The Story that is My Life

My life as it has been and as it continues to unfold is a story. One story made up of many stories. One complex, yet simple story. One sometimes messy, but so beautiful story. One story that I wonder if it might be interesting to be told.

This blog is my attempt to put part, or parts, of that story into words, pictures, or whatever form my mind can wrap itself around or create from within myself to express what it is like to be the one inside Cindy's Story. This is an exploration on my part and on yours in reading, and seeing, and maybe even hearing. It is not necessarily chronological. It might not always make sense, but it is my expression. It is me.

You are invited to see how my story unfolds.....

Monday, May 22, 2017

Who is Cindy? Who are you?

Cindy.  That is me.

Who am I in this world?

There was a time in my life that if I were to be asked who I was, I would have said, "I am Cindy," but in my head I would have thought, "and I am nothing."

At that time, I thought that I was nothing.  I was deeply depressed, I hated myself, and the only things that I could think about myself were negative things.  I isolated myself and thought that I had no influence on the world around me, or if I did have an influence it was negative.  I was diagnosed with Bipolar Disorder at that time.

Time has moved on, and I have been out of my depression for a long time now.  I now know that I am definitely something.  Definitely someone.  God has shown me that.  But who is that someone?  Am I just someone with a mental illness, or is there more to me than that?

I decided to sit down and write out a list of as many aspects of myself as I could think of.  They are not feelings I have, nor are they descriptive words about me or my personality, nor are they view others have about me.  They are just statements of fact, "I am a/an _______."  So here it goes.

Who is Cindy?

I am:
  • a believer in Jesus
  • a follower of Jesus
  • a woman
  • a wife
  • a daughter 
  • a sister
  • an aunt
  • a granddaughter 
  • a niece 
  • a friend
  • a neighbor
  • a church member
  • a greeter
  • an American
  • a person with Dutch heritage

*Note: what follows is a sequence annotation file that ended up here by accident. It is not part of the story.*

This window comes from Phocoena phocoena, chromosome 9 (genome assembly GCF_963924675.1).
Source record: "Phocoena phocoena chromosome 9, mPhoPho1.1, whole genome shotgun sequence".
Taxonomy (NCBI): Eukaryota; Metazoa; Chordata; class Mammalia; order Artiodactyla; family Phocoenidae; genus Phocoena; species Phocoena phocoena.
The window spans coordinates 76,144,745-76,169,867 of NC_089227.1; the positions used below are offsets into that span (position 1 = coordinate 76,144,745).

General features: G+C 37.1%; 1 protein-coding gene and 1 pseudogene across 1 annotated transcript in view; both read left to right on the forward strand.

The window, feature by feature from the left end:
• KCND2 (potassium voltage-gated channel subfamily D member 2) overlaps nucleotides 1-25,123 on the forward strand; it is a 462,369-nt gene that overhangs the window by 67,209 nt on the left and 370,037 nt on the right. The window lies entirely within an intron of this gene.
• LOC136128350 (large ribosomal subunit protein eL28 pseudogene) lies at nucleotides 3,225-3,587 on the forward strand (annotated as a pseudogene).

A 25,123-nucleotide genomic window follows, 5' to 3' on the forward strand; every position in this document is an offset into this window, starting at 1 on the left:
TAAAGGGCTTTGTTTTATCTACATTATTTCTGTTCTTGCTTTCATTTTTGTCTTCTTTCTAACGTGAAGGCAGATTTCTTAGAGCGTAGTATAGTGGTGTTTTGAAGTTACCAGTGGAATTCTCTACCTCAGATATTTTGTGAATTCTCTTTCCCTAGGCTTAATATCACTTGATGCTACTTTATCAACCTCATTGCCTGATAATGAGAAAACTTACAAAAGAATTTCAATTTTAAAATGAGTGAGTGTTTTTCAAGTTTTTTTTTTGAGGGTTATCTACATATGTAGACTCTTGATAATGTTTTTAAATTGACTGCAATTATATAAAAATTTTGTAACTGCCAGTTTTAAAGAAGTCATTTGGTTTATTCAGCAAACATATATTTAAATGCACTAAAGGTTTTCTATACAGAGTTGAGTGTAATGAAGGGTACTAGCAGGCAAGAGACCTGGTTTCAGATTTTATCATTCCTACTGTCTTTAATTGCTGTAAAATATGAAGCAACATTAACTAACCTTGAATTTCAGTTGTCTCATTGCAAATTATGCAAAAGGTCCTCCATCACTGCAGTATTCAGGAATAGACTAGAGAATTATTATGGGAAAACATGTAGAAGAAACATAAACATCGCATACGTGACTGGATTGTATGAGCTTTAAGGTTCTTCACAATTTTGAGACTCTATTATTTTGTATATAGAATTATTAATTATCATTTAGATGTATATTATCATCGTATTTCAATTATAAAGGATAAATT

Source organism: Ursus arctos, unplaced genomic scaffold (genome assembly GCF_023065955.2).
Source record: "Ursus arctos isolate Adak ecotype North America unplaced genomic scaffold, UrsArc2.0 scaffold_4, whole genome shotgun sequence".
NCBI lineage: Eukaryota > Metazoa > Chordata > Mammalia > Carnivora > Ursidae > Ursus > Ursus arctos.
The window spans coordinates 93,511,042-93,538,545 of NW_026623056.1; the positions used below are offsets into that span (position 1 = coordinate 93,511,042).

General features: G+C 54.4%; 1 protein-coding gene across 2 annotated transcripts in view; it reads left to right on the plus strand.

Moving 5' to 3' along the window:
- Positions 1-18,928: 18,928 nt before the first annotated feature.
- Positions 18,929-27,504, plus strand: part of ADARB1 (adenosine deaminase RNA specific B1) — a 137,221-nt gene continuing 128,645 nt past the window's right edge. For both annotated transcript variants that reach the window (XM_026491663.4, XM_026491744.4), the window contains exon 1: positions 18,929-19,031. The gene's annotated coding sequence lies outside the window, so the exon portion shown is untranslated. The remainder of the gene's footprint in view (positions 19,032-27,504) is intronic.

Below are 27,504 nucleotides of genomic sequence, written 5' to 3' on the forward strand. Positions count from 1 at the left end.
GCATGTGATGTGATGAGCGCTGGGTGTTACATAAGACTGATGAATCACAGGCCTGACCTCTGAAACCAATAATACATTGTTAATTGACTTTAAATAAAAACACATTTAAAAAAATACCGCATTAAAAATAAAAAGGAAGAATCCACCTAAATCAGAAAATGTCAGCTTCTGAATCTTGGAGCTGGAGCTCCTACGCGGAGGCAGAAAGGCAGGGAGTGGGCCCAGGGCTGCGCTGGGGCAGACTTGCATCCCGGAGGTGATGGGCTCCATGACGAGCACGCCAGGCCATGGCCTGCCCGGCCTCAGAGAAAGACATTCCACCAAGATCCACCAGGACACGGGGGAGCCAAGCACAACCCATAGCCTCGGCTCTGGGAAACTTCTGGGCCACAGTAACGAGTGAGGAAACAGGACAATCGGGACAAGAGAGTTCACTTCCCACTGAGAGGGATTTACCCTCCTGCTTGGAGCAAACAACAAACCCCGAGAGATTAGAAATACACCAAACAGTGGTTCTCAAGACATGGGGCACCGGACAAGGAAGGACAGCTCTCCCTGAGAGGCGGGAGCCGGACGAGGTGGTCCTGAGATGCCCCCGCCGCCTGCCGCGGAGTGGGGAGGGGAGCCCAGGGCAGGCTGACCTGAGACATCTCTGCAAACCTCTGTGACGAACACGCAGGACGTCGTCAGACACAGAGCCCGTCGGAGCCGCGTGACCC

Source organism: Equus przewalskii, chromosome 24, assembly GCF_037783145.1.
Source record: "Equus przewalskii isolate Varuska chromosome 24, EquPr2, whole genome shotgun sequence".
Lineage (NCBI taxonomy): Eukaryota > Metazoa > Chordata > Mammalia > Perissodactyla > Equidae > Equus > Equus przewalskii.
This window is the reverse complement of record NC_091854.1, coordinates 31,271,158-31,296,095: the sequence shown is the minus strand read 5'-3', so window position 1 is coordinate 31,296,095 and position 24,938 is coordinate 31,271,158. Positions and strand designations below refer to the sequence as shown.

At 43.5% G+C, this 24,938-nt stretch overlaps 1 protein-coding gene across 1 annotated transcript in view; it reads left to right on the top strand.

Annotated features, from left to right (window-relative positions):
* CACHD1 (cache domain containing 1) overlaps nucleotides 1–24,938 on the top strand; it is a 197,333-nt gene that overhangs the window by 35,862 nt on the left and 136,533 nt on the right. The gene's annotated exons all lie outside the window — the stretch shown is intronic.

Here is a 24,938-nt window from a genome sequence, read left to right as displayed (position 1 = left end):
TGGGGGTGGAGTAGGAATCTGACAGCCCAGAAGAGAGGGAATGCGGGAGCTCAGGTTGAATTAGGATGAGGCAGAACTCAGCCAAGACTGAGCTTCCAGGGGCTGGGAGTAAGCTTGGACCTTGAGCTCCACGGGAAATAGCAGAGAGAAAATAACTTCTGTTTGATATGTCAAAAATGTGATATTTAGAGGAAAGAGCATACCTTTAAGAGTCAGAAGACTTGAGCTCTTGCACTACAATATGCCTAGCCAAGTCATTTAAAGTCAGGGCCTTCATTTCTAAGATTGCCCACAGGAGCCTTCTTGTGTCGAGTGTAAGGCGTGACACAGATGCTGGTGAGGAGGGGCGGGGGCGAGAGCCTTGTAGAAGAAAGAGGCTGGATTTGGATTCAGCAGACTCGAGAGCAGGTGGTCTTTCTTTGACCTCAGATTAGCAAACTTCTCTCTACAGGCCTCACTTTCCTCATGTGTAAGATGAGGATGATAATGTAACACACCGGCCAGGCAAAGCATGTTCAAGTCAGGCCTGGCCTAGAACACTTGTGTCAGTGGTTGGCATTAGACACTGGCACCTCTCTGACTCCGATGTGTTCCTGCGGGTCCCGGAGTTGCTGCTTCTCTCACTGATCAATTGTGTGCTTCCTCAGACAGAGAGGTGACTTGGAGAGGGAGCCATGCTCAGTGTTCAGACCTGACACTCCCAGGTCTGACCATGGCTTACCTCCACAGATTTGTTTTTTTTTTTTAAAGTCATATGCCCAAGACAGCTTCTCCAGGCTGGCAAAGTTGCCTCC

• a reader
  • a researcher
  • a writer
  • a blogger
  • a story teller
  • a music lover
  • a pianist 
  • an artist
  • a Bible college graduate
  • a world traveler
  • a Jerusalem pilgrim
  • a cat owner
  • an animal lover
  • a former missionary
  • a volunteer
  • a vice president 
  • a mentor
  • a listener
  • a speaker
  • a group facilitator
  • a teacher 
  • a bird watcher
  • a fisher woman 
  • a driver
  • a hockey fan
  • a swimmer
  • a cyclist
  • a hiker
  • a phlebotomist 
  • a medical lab tech assistant 
  • a person with bipolar disorder
  • a person who has overcome
  • a mental health advocate
  • a trained Certified Peer Counselor
  • a person who prays
  • a reader of God's Word
  • an ambassador 
  • a distributor of God's Word
  • a witness for Jesus Christ
  • a person who loves
  • a person who lives
I am me.
I am Cindy


Who are you?  

You are not nothing.  You are something.

You can try this exercise too.  Write a list of as many aspects of yourself that you can think of.  These aspects are not feelings you have, nor are they descriptive words about you or your personality, nor are they view others have about you.  Remember just statements of fact, "I am a/an _______."


I am:
  • a (your spiritual self)
  • a (your sex)
  • a (relation to people in your family)
  • a (your culture)
  • a (your actives)
  • a (your hobbies)
  • a (your job)
  • a (member of ____ )
  • etc...
Stop and do this now if you have the time.  Then read on...

Did you finish your list?

Who are you?

How do you relate to the world?

What is your unique combination of who you are?

How can you use this list to find ways to be involved with the world around you?

What is the most important thing on your list?

Seeing my own list shows me that I am not "just" my job or "just" my mental illness.  I am so much more.  I have so many things I can tell people when I am introduced to them for the first time.  I don't have to say "what I do" or how the world may want to define me.  I could say, "I am a story teller".  Then we could share stories.  How much fun that could be!  Or, I could say, "I am a listener," and ask them questions about who they are.  There are so many options, fun and serious.